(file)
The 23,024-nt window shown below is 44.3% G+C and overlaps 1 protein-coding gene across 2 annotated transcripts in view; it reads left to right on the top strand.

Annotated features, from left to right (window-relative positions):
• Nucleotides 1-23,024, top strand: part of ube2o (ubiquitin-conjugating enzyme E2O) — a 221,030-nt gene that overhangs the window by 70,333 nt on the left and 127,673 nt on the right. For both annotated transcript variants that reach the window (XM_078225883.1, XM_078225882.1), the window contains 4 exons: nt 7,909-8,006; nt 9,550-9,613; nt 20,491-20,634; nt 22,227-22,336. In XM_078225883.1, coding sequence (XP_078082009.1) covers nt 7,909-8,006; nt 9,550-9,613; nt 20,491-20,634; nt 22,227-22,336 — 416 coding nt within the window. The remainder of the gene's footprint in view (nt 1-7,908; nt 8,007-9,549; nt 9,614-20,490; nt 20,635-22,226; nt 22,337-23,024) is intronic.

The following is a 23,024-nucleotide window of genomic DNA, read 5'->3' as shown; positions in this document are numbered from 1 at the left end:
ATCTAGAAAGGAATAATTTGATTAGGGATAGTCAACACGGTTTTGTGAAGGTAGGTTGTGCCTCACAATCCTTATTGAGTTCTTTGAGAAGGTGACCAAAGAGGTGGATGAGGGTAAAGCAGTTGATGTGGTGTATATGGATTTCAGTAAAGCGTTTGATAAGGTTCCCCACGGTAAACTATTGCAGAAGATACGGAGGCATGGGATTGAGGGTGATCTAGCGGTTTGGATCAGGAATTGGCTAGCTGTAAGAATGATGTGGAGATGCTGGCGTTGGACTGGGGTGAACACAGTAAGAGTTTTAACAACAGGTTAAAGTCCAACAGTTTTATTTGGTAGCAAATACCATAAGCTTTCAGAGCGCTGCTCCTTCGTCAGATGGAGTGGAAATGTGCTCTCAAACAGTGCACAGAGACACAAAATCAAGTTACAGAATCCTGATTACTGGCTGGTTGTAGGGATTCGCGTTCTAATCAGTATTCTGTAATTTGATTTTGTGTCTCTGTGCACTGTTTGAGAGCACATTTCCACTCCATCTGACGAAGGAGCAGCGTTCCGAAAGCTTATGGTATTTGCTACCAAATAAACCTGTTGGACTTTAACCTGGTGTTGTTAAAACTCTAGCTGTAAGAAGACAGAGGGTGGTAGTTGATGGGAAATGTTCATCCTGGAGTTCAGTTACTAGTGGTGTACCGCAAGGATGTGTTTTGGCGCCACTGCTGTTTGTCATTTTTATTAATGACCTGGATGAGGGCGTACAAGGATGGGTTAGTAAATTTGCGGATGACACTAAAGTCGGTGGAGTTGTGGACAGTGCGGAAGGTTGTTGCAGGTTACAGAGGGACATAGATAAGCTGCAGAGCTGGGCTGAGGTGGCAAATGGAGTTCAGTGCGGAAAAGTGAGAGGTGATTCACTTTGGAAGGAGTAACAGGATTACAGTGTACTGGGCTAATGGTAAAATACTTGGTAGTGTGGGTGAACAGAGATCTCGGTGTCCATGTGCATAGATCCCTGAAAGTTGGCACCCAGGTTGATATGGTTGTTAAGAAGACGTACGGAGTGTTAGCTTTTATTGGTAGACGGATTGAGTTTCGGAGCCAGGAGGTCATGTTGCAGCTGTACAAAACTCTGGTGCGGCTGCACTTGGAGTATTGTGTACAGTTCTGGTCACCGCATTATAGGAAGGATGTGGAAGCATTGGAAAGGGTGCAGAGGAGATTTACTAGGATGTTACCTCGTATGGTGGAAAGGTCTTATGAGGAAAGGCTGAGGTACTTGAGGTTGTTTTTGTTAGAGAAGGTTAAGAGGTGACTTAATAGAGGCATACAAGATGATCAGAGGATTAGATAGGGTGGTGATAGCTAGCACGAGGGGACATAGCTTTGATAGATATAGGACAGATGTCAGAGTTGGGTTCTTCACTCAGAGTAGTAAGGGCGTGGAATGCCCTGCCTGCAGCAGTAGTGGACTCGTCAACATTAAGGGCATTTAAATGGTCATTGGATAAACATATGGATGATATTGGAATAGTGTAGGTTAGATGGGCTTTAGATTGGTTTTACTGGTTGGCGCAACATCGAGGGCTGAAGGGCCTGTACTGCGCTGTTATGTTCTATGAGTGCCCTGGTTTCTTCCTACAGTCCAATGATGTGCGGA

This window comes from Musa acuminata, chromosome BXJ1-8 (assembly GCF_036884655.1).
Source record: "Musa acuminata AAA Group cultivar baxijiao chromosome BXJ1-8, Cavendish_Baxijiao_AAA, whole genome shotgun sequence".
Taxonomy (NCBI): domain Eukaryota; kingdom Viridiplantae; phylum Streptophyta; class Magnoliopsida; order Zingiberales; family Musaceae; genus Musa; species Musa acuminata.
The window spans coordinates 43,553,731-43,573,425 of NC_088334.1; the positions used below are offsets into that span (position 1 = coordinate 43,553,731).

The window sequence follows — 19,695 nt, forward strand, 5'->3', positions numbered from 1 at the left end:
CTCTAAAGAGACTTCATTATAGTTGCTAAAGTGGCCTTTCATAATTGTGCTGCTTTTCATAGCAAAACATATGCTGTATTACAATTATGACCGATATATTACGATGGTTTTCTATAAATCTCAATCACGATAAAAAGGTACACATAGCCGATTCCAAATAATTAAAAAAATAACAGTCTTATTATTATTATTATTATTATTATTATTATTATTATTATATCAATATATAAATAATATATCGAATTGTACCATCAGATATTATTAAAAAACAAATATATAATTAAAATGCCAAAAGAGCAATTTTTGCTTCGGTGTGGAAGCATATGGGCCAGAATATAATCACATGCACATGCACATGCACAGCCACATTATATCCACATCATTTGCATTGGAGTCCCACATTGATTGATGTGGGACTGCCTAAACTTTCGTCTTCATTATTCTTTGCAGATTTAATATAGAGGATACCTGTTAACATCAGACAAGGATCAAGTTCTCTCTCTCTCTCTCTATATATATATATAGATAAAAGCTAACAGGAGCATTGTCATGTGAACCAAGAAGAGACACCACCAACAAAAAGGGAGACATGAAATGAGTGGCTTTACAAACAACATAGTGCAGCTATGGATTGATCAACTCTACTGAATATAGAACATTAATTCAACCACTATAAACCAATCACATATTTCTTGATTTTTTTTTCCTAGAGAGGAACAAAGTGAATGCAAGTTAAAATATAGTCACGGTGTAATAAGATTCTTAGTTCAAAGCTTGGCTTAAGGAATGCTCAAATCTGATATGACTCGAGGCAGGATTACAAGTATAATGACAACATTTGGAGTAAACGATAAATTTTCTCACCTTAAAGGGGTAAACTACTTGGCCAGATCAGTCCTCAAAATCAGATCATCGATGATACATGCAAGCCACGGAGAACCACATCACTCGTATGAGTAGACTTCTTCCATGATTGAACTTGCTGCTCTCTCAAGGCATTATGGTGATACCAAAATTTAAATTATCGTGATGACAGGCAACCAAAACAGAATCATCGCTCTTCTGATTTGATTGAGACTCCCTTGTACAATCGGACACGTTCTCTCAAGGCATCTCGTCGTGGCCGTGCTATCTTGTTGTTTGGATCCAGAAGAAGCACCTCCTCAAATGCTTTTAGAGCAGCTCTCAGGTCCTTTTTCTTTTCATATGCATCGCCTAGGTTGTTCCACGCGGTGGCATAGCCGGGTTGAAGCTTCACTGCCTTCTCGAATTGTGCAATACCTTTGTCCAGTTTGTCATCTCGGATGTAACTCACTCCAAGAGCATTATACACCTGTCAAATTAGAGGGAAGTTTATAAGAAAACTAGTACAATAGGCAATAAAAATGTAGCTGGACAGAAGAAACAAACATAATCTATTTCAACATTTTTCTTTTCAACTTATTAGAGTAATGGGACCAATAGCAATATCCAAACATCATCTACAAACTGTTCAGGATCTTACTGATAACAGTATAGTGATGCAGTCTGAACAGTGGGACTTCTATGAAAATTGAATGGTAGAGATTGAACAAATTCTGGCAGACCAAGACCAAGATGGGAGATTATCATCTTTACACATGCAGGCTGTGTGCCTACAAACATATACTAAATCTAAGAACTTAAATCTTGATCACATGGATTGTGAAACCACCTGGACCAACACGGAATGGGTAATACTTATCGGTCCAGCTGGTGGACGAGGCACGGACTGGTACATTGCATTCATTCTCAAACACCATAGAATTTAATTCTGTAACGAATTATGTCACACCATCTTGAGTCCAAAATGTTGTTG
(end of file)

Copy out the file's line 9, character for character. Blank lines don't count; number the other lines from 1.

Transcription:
The window spans coordinates 43,553,731-43,573,425 of NC_088334.1; the positions used below are offsets into that span (position 1 = coordinate 43,553,731).